Kentucky Breeders Get Sober Message on VLTs

Kentucky Breeders Get Sober Message on VLTs
Photo: AP/Ed Reinke
Williams
Don't count on video poker was the sobering message Kentucky Senate President David Williams delivered Tuesday to an informal gathering of about 35 prominent Thoroughbred breeders and their representatives.

"The gist of his remarks were: he wasn't convinced that an expansion of gaming was necessarily the best thing for the state," said Carl Pollard, chairman of Churchill Downs Inc. and owner of Hermitage Farm who attended the luncheon at Three Chimneys Farm. "He realized the importance of the Thoroughbred industry to the state of Kentucky and suggested that the industry think of other ways that the state might help the industry, such as through tax breaks or economic incentives."

The meeting was organized by Three Chimneys owner Robert Clay and others to update Williams on the state of the industry. Presentations were made by Jack Smith and John Gaines. Clay would not comment on the meeting because he said it was a private lunch held on Williams' behalf.

"Out of respect to Sen. Williams, I don't think it would be appropriate," Clay said.

Williams, however, was quite candid. He said the important message to come out of Tuesday's meeting was that many people are not convinced that video lottery terminals at racetracks will provide a long-term benefit to the Thoroughbred industry.

"There are social costs involved and if there are other ways to accomplish what we can for the farms then we need to pursue them," Williams said Wednesday. "The industry is important economically and culturally. I told them I am on their side, but I'm not convinced the VLTs and the pittance they will receive will help them."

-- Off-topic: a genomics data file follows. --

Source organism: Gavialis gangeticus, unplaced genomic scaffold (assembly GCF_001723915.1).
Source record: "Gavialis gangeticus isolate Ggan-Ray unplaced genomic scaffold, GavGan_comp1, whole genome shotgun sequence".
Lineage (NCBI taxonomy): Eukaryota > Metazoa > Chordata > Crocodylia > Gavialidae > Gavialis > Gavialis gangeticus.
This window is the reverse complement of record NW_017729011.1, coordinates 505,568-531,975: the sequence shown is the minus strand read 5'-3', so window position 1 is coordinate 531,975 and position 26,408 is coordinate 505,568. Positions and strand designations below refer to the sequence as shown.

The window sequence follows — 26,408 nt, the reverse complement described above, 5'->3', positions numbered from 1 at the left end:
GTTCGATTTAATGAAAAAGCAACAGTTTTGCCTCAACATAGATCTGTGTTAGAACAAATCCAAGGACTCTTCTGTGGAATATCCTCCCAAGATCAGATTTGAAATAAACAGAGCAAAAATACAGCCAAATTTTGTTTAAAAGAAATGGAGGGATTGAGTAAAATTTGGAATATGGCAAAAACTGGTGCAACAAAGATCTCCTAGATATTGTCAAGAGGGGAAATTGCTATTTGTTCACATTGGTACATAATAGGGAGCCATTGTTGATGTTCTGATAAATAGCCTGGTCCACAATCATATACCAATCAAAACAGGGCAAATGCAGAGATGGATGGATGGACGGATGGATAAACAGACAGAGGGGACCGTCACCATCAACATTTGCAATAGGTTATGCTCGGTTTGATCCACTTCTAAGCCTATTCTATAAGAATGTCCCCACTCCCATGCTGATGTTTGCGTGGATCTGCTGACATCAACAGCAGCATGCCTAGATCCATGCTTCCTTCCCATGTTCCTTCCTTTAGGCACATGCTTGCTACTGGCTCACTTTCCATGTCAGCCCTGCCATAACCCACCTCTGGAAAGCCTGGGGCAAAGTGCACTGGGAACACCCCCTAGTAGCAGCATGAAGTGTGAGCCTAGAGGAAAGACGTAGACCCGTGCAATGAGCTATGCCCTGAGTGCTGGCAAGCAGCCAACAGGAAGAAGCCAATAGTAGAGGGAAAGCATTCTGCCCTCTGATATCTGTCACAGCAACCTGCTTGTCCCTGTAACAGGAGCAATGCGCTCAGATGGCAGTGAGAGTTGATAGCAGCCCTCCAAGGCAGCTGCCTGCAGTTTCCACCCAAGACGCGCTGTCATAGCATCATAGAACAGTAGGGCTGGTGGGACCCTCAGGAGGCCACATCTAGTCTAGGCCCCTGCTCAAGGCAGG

Video lottery legislation was pursued earlier this year as a way to increase purses at Kentucky racetracks. Tracks are fighting more every year to hold onto horses and trainers being drawn to West Virginia where slot machines and video lottery have generated phenomenal purse growth. Kentucky tracks face additional competition from riverboat casinos in Indiana. The video lottery legislation passed a House subcommittee but was never introduced to the full House or Senate for a vote.

Williams said point blank he would not support video lottery because he doesn't feel it is good public policy. He was asked Tuesday whether he blocked or stalled the legislative effort this year, and Williams said he didn't.

"I told them if you get 20 votes you can move whatever you want to in the Senate; you can suspend rules and add amendments," he said. "You didn't see much activity on the other side, either, because people in the House were lukewarm, too."

Williams said he urged the Lexington breeders to develop alternatives that don't involve expanded gambling.

"You cannot depend on gambling revenues to finance government because they are too volatile," he said. "The proliferation of gambling is a never-ending situation as far as expansion. We have the lottery, but if Tennessee gets a lottery then we lose revenue from not only their residents but our own. Then people will be calling for land-based casinos to make up for the losses."

Williams also warned the breeders that whatever benefits video lottery seems to promise now, may not be what they get down the road, and what they get, they may not want. He said gambling proposals rarely offer what was promised at the beginning. The Kentucky lottery, Williams said, was passed to pay for education and eliminate the need for taxes.

"Now we have the lottery and the taxes and education didn't get the money," he said.

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